The Fotofono studio space in Brooklyn, New York, recently posted three binaural recordings from a live performance by five accomplished electronic musicians. A lot of music can be labeled “for headphones only,” but nothing is as literally headphone-oriented as is a proper binaural recording. The process involves placing microphones in a way that mimics the placement of human ears, so that the resulting recording, when listened to through headphones, has a you-are-there, 360-degree feel. Such recordings are also, of course, entirely listenable to on a standard stereo system.
This concert featured Kamran Sadeghi and Bruce Tovsky, each playing solo, as well as the trio of Paul Devens, Richard Garet, and o.blaat (aka Keiko Uenishi). Tovksy improvised to live video manipulations by Shimpei Takeda, examples of which work (borrowed from the fotofono.net website) appear in this post post.
All three recordings take drones as their basis, the trio track in particular working in a variety of textural variations, including brief seizures of sound, and dense noise akin to mechanical growls (MP3). In Tovsky’s there’s this signature sound, like a metallic bird, that calls out during the piece, as well as a sharp, high-pitched sound, that occasionally slows itself enough to come into (sonic) view — there’s not only a musicality but a sense of narrative to the work, especially in its first half, that, as with the abbrasives in the trio piece, make this more than a drone, more than a rich blanket of sound (MP3). Sadeghi’s may be the most varied of the three — there are drones along the lines of an Indian raga, rough noises from what presumbaly were contact microphones, and expanses of lovely, synthesized minimalism (MP3).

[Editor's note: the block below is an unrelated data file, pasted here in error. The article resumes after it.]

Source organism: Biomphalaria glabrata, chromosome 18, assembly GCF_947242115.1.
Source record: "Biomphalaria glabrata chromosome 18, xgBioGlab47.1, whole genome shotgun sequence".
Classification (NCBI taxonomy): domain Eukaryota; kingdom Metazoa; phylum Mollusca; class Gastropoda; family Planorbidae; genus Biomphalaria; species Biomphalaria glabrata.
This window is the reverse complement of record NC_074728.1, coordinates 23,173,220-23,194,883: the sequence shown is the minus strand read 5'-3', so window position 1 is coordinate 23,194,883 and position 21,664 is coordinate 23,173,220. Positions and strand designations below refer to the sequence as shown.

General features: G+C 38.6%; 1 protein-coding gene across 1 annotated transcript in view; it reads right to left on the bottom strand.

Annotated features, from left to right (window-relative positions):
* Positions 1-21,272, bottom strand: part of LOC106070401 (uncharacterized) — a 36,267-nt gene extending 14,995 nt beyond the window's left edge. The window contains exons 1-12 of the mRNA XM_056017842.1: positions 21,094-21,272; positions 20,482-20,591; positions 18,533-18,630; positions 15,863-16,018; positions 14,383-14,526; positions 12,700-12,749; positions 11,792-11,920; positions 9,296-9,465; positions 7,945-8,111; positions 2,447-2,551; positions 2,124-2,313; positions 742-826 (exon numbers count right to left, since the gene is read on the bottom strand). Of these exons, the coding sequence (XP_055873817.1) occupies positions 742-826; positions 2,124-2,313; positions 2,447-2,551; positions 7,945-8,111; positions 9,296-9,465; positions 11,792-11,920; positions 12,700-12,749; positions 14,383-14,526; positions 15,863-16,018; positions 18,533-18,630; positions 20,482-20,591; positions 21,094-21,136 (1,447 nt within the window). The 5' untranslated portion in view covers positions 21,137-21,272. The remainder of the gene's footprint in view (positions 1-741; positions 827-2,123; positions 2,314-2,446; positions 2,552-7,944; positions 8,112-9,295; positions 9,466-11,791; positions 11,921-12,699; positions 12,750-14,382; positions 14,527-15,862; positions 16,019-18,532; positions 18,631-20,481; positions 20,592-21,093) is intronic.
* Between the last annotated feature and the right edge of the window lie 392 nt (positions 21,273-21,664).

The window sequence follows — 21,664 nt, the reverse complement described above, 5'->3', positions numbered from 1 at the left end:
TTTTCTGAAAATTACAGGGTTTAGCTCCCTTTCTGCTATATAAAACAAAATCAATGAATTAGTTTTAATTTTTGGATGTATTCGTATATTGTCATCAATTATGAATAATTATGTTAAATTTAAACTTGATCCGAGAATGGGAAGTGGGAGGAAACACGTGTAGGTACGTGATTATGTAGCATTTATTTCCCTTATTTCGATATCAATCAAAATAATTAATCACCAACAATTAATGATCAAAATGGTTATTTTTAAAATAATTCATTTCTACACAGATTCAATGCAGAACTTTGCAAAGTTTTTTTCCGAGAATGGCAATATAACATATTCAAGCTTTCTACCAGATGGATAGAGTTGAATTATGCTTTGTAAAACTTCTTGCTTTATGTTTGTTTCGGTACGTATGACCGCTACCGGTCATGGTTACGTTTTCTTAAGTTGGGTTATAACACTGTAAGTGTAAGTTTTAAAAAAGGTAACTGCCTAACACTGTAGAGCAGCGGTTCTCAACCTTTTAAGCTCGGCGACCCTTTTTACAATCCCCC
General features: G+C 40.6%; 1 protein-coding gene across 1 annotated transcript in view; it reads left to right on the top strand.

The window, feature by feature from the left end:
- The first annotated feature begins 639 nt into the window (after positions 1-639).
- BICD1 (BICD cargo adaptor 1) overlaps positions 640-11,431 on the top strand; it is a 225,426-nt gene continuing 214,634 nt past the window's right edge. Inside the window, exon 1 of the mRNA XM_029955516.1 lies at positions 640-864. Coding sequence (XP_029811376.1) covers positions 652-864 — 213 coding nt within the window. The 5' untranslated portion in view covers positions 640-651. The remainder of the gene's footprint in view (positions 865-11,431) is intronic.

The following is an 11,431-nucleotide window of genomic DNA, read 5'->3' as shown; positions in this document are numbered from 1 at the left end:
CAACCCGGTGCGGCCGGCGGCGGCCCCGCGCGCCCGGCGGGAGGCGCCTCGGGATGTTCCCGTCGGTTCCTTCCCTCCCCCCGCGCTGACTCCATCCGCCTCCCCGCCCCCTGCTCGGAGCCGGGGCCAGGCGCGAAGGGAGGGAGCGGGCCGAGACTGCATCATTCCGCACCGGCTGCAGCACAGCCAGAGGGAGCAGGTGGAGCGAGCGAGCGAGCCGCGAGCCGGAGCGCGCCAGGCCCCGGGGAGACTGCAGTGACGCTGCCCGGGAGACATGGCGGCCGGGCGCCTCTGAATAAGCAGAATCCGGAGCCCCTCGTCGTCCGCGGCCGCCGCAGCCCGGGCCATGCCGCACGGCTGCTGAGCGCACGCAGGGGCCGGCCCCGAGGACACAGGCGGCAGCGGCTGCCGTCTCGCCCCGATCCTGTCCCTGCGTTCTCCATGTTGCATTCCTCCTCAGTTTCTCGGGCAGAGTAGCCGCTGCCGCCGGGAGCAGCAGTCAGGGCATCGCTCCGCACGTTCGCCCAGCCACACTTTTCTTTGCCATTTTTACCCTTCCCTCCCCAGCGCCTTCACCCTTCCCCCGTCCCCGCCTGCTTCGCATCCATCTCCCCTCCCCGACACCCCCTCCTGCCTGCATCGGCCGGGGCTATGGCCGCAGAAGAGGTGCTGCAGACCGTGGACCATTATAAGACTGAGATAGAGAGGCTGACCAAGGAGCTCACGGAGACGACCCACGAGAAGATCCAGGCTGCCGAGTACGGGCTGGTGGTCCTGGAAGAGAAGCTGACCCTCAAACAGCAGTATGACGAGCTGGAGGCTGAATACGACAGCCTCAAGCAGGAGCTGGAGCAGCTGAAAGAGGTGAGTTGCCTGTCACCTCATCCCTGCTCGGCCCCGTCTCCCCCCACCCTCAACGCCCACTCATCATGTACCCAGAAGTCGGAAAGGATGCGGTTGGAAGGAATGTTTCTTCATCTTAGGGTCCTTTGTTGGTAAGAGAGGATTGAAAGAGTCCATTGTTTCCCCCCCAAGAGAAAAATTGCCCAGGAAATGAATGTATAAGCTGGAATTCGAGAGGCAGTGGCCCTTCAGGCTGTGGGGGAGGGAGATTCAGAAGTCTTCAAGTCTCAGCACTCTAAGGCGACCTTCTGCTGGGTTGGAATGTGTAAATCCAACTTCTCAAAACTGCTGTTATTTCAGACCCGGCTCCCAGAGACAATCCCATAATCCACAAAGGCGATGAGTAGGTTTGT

Though we know each of the works was performed live (not just thanks to information in the blog entry that presents them, but from the evident crowd noise, camera sounds, and applause), what exactly was performed remains a bit of a mystery. The description is brief, leaving the pieces as sound-art versions of Plato’s cave — we hear the performance, but don’t see how it or what is being performed. Though the nature of this sort of listening is not a conscious act of spartan, new-critical curation on Fotofono’s part, the end result is mentally cleansing. It brings to mind tape-music concerts in which the lights are dimmed so as to diminish the impact of the absence of a performer.
One more comment about Fotofono. This is a unique source of Internet audio — it is neither a record label nor a netlabel, not an artist nor a publication. It’s a small, self-directed place that transcends its physical confines by making recordings of what happens there available far beyond its walls, an art bunker broadcasting cryptic messages into the night. That’s an exciting proposition.